13. Transition to an ‘opt-out’ model for all Australians on their MyHR to be effective from a target date of 1st January 2015. This recommendation is subject to the completion of the minimum composite of records (recommendation 21) and the establishment of clear standards for compliance for clinical users via the Privacy and Security Committee.
  14. Commission a technical assessment and change management plan for an opt-out model to be undertaken in early 2014 in order to determine requirements and identify costs for a model  change.
  15. Require an annual report from the Privacy and Security Committee on:
    a. the number of individuals who have opted out of the MyHR
    b. the number of documents that have access controls changed by category
    c. meaningful use and adoption by the profession
  16. Commission an Information Security Risk Assessment of the end-to-end flow of consumer information to and from the MyHR platform. Findings and mitigation actions to be reviewed and  agreed by the Privacy and Security Committee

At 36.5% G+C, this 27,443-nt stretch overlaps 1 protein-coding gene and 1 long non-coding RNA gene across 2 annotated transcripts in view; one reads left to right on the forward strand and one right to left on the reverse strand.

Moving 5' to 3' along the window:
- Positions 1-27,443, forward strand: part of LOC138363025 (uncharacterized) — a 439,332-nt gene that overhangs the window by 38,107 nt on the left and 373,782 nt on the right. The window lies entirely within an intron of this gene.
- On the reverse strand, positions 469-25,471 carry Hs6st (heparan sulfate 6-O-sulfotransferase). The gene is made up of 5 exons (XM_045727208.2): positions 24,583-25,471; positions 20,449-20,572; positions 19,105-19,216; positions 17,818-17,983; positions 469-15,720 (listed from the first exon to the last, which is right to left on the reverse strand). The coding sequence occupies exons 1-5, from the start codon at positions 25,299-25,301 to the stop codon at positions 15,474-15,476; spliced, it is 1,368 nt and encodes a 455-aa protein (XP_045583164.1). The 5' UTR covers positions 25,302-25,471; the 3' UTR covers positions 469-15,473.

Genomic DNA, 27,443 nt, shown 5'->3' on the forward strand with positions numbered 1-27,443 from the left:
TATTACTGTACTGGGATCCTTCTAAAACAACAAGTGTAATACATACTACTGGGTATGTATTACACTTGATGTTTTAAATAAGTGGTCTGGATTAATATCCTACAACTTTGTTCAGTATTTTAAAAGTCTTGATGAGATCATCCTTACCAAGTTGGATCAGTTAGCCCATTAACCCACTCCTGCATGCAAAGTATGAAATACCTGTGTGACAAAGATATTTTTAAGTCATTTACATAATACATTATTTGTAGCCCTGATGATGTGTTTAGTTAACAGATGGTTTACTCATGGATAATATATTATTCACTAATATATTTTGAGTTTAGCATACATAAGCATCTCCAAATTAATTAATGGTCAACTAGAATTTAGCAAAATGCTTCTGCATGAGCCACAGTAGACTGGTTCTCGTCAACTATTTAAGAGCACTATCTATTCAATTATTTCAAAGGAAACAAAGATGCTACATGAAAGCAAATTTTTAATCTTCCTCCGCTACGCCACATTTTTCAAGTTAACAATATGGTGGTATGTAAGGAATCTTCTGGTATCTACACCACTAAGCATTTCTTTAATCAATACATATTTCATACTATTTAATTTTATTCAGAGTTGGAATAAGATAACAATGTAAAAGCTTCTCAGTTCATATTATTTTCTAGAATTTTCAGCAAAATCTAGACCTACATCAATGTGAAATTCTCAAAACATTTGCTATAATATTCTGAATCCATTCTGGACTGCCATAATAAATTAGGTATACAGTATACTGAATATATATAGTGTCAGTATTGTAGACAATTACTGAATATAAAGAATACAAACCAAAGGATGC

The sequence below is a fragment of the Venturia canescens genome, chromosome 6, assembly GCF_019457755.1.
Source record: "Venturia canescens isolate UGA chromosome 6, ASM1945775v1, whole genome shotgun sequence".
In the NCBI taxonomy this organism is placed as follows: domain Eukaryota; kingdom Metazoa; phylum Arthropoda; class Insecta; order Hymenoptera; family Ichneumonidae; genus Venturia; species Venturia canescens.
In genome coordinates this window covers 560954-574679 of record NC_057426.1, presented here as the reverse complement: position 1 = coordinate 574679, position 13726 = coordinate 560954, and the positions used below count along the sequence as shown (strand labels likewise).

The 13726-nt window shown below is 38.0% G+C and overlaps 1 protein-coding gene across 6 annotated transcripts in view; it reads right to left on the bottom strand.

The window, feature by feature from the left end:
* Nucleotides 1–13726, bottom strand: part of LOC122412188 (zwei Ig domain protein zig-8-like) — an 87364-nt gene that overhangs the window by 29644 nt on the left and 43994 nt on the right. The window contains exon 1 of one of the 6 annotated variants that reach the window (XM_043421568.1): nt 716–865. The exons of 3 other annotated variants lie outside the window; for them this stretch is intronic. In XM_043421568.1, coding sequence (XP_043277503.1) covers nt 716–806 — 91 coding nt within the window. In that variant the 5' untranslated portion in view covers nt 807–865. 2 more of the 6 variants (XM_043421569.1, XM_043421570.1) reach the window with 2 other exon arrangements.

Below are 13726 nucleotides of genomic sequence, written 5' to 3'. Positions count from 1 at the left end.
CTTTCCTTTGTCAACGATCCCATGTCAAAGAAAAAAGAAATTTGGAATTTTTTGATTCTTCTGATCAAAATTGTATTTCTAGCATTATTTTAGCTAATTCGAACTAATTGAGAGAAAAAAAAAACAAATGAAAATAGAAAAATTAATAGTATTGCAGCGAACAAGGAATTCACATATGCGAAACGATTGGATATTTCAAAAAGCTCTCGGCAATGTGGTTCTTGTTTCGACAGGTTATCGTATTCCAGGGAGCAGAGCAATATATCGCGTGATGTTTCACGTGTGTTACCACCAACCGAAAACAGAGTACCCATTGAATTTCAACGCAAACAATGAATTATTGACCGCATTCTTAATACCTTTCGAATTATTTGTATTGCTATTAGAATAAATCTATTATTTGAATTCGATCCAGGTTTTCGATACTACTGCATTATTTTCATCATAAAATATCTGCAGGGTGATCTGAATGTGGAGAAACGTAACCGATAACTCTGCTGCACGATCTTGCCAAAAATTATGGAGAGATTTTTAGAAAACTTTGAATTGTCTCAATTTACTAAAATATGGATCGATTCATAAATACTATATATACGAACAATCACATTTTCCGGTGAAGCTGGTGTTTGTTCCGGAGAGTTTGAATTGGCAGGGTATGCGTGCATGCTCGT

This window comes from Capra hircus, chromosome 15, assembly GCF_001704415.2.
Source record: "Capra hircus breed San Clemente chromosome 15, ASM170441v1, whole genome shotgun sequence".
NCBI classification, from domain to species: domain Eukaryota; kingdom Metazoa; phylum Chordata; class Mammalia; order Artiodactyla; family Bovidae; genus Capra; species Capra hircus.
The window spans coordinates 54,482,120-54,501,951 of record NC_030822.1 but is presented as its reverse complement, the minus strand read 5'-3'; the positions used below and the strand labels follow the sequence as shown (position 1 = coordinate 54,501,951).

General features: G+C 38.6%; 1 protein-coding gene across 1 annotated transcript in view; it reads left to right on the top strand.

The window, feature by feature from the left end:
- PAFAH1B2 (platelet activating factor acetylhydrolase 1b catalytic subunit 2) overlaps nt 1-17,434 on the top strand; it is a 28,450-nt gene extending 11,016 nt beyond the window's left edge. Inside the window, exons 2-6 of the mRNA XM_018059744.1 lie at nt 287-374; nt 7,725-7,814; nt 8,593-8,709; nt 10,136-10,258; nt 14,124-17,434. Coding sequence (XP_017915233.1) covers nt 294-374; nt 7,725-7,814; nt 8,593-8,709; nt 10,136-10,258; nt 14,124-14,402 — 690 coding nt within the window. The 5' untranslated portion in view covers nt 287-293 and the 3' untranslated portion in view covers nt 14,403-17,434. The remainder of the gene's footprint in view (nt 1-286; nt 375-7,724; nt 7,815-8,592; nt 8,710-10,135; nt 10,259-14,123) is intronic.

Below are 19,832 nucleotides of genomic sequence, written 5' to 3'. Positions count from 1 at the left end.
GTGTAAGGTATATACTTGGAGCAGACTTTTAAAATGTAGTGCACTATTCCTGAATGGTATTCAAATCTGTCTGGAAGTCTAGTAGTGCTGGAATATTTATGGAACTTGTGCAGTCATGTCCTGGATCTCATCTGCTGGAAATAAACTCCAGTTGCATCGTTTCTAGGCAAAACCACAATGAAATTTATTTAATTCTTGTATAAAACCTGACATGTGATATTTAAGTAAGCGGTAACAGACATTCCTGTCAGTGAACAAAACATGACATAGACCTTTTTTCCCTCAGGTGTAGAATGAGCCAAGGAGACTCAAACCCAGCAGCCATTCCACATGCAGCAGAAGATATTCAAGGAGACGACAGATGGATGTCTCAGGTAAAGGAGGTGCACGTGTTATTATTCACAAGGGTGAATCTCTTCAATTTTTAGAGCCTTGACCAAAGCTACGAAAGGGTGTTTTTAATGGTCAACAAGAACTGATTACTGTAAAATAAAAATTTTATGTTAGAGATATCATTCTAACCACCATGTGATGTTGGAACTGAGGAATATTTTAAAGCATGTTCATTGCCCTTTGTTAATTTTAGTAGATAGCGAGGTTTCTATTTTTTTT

17. Clarify that the MyHR is a supplementary source of information that may, but does not always need to be, used by clinicians in caring for their patients.
  18. Develop and conduct an education campaign for consumers and clinicians about the impact of the change to an opt-out process and the strength of security and privacy in the system.
  19. Expand the existing Australian Medications Terminologies (AMT) data set to include a set of over the counter (OTC) medicines.
  20. Widen the existing National Prescribing and Dispensing Repository (NPDR) to include the expanded set of over the counter (OTC) medicines.
  21. Implement a minimum composite of records to allow transition to an opt-out model by a target date of 1st January 2015 inline with recommendation 13. This will dramatically improve the value proposition for clinicians to regularly turn to the MyHR, which must initially include:
    • Demographics
    • Current Medications and Adverse Events
    • Discharge summaries
    • Clinical Measurements